Article

The Resurrection of the Body

Trenton Merricks

in The Oxford Handbook of Philosophical Theology

Published in print March 2011 | ISBN: 9780199596539
Published online September 2009 | | DOI: http://dx.doi.org/10.1093/oxfordhb/9780199596539.013.0022

Series: Oxford Handbooks in Religion and Theology

 The Resurrection of the Body

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This article focuses on two questions about the doctrine of the resurrection, questions that will occur to most philosophers and theologians interested in identity in general, and in personal identity in particular. The first question is: how? How could a body that at the end of this life was frail and feeble be the very same body as a resurrection body, a body which will not be frail or feeble, but will instead be glorified? Moreover, how could a body that has passed out of existence – perhaps as a result of decay or cremation – come back into existence on the Day of Resurrection? The second question is: why? Why would anyone want a resurrection of the body? And even if the resurrection delivers something that we want – maybe one's current body has some sentimental value and so having it back would be nice – we might still wonder why any religion would give the doctrine a central place, as Judaism, Christianity, and Islam all do.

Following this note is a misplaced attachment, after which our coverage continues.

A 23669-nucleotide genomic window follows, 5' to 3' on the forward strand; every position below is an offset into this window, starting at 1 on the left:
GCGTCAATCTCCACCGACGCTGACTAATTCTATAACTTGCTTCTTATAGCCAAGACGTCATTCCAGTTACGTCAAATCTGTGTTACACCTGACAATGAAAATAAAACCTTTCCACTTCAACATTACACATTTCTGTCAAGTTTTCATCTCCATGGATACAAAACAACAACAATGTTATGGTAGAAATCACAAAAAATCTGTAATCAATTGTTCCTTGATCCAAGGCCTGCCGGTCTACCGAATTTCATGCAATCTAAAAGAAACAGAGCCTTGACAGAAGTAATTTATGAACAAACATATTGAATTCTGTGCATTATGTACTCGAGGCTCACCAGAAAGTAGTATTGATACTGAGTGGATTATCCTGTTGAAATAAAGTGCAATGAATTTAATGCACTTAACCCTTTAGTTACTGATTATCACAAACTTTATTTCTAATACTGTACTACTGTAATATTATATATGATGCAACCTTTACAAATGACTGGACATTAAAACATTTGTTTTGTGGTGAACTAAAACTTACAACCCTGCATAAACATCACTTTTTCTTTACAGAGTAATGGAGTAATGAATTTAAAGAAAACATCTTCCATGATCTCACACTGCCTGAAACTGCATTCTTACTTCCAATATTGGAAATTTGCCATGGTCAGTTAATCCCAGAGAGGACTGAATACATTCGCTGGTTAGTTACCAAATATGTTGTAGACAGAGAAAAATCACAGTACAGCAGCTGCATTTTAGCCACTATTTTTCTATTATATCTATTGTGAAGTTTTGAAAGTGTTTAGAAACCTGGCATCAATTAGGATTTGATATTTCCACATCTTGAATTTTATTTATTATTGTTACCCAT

Keywords: resurrection; Christian doctrine; philosophical theology; personal identity; body; Christianity; Judaism; Islam

Article.  7603 words. 

Subjects: Religion ; Philosophy of Religion ; Comparative Religion ; Christianity

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